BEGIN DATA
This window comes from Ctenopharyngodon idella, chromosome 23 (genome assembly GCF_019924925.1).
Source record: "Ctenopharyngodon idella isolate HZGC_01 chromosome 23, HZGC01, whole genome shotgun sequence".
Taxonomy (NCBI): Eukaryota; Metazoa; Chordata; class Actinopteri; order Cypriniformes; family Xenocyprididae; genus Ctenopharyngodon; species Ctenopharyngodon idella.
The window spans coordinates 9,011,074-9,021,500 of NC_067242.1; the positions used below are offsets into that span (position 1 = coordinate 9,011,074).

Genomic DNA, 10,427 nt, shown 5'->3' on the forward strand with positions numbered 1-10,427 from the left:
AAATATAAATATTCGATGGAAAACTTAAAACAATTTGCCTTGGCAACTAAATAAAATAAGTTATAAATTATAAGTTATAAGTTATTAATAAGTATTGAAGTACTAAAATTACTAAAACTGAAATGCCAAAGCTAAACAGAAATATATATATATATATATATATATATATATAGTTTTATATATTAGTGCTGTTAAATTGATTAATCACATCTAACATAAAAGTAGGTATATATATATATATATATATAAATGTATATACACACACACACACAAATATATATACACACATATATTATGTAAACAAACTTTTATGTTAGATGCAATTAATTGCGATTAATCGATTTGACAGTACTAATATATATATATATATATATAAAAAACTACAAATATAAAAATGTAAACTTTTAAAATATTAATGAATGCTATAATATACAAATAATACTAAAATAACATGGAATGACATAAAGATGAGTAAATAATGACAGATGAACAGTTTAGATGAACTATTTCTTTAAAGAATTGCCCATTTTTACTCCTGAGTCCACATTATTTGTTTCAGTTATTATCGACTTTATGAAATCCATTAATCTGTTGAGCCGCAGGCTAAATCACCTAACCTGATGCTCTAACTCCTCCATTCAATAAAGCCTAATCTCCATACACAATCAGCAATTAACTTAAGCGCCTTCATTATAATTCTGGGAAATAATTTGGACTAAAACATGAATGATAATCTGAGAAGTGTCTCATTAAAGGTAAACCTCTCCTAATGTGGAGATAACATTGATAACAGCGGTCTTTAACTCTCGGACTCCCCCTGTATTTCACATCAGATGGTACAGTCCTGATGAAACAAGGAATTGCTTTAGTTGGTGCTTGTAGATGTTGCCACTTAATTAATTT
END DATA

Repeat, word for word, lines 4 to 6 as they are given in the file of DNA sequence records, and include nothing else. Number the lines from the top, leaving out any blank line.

The window spans coordinates 9,011,074-9,021,500 of NC_067242.1; the positions used below are offsets into that span (position 1 = coordinate 9,011,074).

Genomic DNA, 10,427 nt, shown 5'->3' on the forward strand with positions numbered 1-10,427 from the left:
AAATATAAATATTCGATGGAAAACTTAAAACAATTTGCCTTGGCAACTAAATAAAATAAGTTATAAATTATAAGTTATAAGTTATTAATAAGTATTGAAGTACTAAAATTACTAAAACTGAAATGCCAAAGCTAAACAGAAATATATATATATATATATATATATATATATAGTTTTATATATTAGTGCTGTTAAATTGATTAATCACATCTAACATAAAAGTAGGTATATATATATATATATATATAAATGTATATACACACACACACACAAATATATATACACACATATATTATGTAAACAAACTTTTATGTTAGATGCAATTAATTGCGATTAATCGATTTGACAGTACTAATATATATATATATATATATAAAAAACTACAAATATAAAAATGTAAACTTTTAAAATATTAATGAATGCTATAATATACAAATAATACTAAAATAACATGGAATGACATAAAGATGAGTAAATAATGACAGATGAACAGTTTAGATGAACTATTTCTTTAAAGAATTGCCCATTTTTACTCCTGAGTCCACATTATTTGTTTCAGTTATTATCGACTTTATGAAATCCATTAATCTGTTGAGCCGCAGGCTAAATCACCTAACCTGATGCTCTAACTCCTCCATTCAATAAAGCCTAATCTCCATACACAATCAGCAATTAACTTAAGCGCCTTCATTATAATTCTGGGAAATAATTTGGACTAAAACATGAATGATAATCTGAGAAGTGTCTCATTAAAGGTAAACCTCTCCTAATGTGGAGATAACATTGATAACAGCGGTCTTTAACTCTCGGACTCCCCCTGTATTTCACATCAGATGGTACAGTCCTGATGAAACAAGGAATTGCTTTAGTTGGTGCTTGTAGATGTTGCCACTTAATTAATTT